Junior Mares is a sophomore studying computer science at Dominican University, in the Chicago suburb of River Forest, Illinois. But his ability to stay in school and get a job afterward depend largely on a controversial Obama-era federal immigration program that could soon end, depending on the outcome of a case now before the U.S. Supreme Court.
When Mares was three years old, his parents brought him from Mexico to the U.S., where he grew up in Illinois and Texas. He says he has no memories of Mexico. Usually, people in Mares' situation would not be able to work legally in the U.S. They could be deported at any time.
But when Mares was a teenager, he signed up for the Deferred Action for Childhood Arrivals (DACA) program that the Obama administration created in 2012. The program allows young immigrants brought illegally to the U.S. as children certain protections from deportation as well as permission to work. Nearly 700,000 people, often referred to as "Dreamers," are enrolled in the program.
"If it wasn't for the (DACA) program, I wouldn't be doing anything that I'm doing right now," Mares said. "I wouldn't be president of a club. I wouldn't have gone through an internship. I wouldn't have a job to help my parents. I wouldn't have had the scholarship to help me go to school. I wouldn't have gone to school at all. I would've been working in probably a hard labor."
The Supreme Court will hear oral arguments Tuesday over whether the DACA program should continue. The key question isn't about the program's merits but whether the Trump administration two years ago tried to end it in the right way.
Higher education groups have been a major part of the case, and they have rallied around the policy. More than 180 colleges and universities have signed on to friend-of-the-court briefs urging the court not to end the program. Organizations representing medical education providers and thousands of other higher education institutions have done the same.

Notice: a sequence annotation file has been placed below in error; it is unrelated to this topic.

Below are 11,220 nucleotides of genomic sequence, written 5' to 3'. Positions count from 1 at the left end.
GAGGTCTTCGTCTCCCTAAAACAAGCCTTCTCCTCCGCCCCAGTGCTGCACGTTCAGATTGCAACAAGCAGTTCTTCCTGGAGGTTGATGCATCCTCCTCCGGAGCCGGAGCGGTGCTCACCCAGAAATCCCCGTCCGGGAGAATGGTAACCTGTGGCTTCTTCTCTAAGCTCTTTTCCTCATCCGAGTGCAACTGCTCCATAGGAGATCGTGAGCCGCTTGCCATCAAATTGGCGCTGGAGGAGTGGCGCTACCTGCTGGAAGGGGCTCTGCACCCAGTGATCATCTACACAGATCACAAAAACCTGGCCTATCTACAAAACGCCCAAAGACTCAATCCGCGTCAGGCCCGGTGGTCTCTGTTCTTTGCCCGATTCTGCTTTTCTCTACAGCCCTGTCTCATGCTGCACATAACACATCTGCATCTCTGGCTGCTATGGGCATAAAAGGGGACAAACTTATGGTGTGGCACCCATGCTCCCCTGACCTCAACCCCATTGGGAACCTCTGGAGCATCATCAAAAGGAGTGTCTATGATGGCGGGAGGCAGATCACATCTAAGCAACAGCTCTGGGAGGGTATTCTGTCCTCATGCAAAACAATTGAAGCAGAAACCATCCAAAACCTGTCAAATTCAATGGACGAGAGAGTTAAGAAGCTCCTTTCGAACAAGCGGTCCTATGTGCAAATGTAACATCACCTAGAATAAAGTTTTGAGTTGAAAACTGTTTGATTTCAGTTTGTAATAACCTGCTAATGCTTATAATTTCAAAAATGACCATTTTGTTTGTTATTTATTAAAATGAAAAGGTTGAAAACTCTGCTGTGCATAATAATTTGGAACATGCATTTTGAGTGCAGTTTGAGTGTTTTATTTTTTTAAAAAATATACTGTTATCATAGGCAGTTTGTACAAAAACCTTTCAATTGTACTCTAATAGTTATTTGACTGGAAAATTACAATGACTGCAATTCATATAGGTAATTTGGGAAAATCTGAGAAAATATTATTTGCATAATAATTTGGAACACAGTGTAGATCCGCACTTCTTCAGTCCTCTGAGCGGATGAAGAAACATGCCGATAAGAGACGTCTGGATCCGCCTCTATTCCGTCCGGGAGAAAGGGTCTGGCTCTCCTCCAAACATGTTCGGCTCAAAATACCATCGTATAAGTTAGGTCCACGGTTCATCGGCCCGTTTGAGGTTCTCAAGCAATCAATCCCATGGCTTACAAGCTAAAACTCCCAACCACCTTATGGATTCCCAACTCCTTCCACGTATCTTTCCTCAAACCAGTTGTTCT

Colleges and universities have a lot at stake: More than 120,000 of the 700,000 DACA recipients were enrolled in some form of postsecondary education as of September 2017, according to one estimate. Some schools also employ DACA participants as faculty or staff. And many emphasize that their underlying missions call for improving diversity and promoting education broadly.
On top of that, national organizations representing school boards, superintendents and principals warned in a brief filed with the Supreme Court of a "whiplash" that will "have a devastating impact not only on the young people who have come to rely on DACA, but on schools, school communities and countless other educational and social institutions that depended on the stability of the (federal government's) interpretation."
"I don't think people understand how massive this issue is," said Maria Gabriela Pacheco, director of advocacy for TheDream.US, which provides college scholarships for DACA students.
Several Republican-leaning states are backing the administration's appeal and its attempt to end DACA.
Lawyers for a dozen states, including Texas, wrote in a friend-of-the-court brief that Congress "has never given the Executive carte blanche to grant lawful presence to any alien it chooses not to remove, let alone benefits including work authorization, health care, unemployment, and a pathway to citizenship."
An argument about procedure
The justices will be looking at the steps the Trump administration took when it decided in the fall of 2017 to end DACA.